October 04, 2019 - 9:45am EST by
2019 2020
Price: 349.00 EPS 0 0
Shares Out. (in M): 505 P/E 0 0
Market Cap (in $M): 176,117 P/FCF 0 0
Net Debt (in $M): 8,684 EBIT 0 0
TEV (in $M): 0 TEV/EBIT 0 0

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  • Luxury
  • owner operator



Luxury powerhouse 

Elevator pitch

LVMH is the world’s leading luxury/aspirational brand company. Its brands have timeless appeal and will continue to symbolize success and wellbeing for future generations. Over time, the global upper middle class will grow in size, and LVMH should have a long growth runway ahead. I don’t see any compelling reasons why LVMH can’t continue to grow earnings at a mid to high single-digit pace for a very, very long time. It is well run and enjoys strong competitive advantages.

This is not an investment where I think I have some special insight into how earnings will develop in the near term or when or where some particular catalyst will occur that will unlock value. In fact, I first wrote it up focused only on how much I liked the qualities of the company and was merely thinking that at some point, I wanted to own this for the long term. I figured it would be grossly overvalued now like almost all other megacaps out there (yes, there are exceptions). Surprisingly, it isn't. At the current price, LVMH is not exactly cheap, but should still provide a mid to high single digit annual return going forward when including dividends. Given the many strengths of this company, I think that's pretty decent.


“You're neither right nor wrong because other people agree with you. You're right because your facts are right and your reasoning is right – that's the only thing that makes you right. And if your facts and reasoning are right, you don't have to worry about anybody else.” Warren Buffett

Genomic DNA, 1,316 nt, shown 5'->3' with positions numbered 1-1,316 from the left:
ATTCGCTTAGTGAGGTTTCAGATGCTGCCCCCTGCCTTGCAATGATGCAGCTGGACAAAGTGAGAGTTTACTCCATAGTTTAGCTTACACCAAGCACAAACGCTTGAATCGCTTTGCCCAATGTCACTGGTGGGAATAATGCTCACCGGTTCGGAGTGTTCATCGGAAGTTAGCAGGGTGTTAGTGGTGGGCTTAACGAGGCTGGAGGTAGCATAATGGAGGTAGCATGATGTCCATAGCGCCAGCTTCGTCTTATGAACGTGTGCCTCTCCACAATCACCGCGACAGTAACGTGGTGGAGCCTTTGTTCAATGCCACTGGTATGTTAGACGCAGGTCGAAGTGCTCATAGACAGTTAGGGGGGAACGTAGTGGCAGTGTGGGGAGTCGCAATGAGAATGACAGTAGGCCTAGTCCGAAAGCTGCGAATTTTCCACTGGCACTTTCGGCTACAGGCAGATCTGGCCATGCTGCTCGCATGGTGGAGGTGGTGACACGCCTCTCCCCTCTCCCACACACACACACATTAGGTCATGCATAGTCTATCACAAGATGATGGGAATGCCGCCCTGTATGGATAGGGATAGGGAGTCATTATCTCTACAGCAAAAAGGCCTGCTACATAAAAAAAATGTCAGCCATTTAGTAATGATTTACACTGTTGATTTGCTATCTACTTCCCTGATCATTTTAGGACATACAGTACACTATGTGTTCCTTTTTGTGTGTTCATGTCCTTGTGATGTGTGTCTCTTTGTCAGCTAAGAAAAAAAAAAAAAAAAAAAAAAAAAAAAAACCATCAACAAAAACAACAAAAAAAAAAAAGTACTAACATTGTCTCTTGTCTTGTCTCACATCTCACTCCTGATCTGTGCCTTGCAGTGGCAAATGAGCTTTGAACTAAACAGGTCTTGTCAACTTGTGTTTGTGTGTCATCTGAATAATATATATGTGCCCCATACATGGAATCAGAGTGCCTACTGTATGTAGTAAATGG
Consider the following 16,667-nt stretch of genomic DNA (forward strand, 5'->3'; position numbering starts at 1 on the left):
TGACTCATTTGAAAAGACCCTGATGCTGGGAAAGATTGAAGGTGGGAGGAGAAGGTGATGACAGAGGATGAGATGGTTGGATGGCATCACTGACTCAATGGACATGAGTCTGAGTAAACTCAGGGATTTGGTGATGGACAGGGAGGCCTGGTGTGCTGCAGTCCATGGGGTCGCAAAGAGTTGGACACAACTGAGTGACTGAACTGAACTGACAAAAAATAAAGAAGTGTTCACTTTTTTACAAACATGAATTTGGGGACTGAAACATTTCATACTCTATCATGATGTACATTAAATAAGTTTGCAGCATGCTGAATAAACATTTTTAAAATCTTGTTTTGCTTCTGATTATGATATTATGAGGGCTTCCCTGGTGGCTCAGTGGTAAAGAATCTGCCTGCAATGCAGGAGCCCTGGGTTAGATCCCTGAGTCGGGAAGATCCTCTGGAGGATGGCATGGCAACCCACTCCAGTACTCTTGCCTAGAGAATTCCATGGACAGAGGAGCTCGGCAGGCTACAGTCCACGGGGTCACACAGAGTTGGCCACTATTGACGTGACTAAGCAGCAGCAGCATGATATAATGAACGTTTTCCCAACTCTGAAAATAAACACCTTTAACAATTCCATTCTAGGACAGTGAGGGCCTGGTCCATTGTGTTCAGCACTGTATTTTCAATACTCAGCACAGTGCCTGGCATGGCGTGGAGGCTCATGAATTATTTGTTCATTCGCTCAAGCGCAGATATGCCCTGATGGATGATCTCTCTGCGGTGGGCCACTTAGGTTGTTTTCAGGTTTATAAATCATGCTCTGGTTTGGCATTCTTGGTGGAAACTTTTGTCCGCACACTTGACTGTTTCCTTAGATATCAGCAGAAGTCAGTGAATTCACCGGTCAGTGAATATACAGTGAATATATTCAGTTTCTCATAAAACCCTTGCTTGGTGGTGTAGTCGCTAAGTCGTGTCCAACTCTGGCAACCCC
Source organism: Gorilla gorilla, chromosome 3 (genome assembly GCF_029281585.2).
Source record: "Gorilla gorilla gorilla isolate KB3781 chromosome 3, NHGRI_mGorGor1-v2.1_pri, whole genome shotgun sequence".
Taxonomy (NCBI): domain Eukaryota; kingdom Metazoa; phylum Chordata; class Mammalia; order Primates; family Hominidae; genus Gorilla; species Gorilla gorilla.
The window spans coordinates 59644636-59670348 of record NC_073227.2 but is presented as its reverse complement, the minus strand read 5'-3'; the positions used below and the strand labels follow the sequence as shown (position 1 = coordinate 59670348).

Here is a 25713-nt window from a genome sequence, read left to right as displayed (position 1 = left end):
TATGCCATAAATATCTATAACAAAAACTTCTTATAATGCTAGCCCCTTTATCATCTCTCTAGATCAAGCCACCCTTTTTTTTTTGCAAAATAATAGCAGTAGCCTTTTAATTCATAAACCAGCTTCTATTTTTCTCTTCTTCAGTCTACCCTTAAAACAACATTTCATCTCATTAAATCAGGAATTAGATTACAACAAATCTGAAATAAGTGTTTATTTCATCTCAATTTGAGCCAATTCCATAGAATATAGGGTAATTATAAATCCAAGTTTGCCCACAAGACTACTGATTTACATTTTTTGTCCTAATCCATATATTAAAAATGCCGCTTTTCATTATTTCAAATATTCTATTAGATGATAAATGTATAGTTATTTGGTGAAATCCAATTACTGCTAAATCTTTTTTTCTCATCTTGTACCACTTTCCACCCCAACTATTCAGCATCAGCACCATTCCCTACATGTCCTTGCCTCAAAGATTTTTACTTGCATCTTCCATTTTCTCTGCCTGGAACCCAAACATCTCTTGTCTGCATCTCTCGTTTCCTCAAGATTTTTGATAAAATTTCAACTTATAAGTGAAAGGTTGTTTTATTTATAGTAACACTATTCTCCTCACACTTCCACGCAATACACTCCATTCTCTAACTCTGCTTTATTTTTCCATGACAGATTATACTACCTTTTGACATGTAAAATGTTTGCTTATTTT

Thesis overview

•MC FP Equity is the world’s leading luxury/aspirational brand company. 

•Its brands have timeless appeal and will continue to symbolize success and wellbeing for future generations. As such, the company should have a long if not indefinite growth runway ahead, albeit at a moderate pace and with intermittent pauses due to economic cycles.

•It is very well managed by people with a truly long term orientation and has a very long history of successful operations. And it’s still growing fast: yoy organic rev growth in H1 2019 was 12%!

•In the short term however, the risk of a global economic slowdown and deterioration in global trade conditions could provide headwinds, especially a significant slowdown in China. I think it’s important to do the required work on LVMH now as this may mean an even better buying opportunity is close at hand (but I’m not sure about that obviously, or I would have waited to buy altogether).

•Key assets include famous brands Louis Vuitton, Christian Dior, Givenchy, Kenzo, Guerlain, Sephora, Hennessy, Dom Perignon, Moet & Chandon and the Belmond and Cheval Blanc hotel chains.

•LVMH has a very strong history of increasing revenue and free cash flow (and high shareholder returns), and a rock solid balance sheet (0.7x net financial debt/EBITDA , weighted avg coupon on bonds of 0.9%, lots of available undrawn capacity).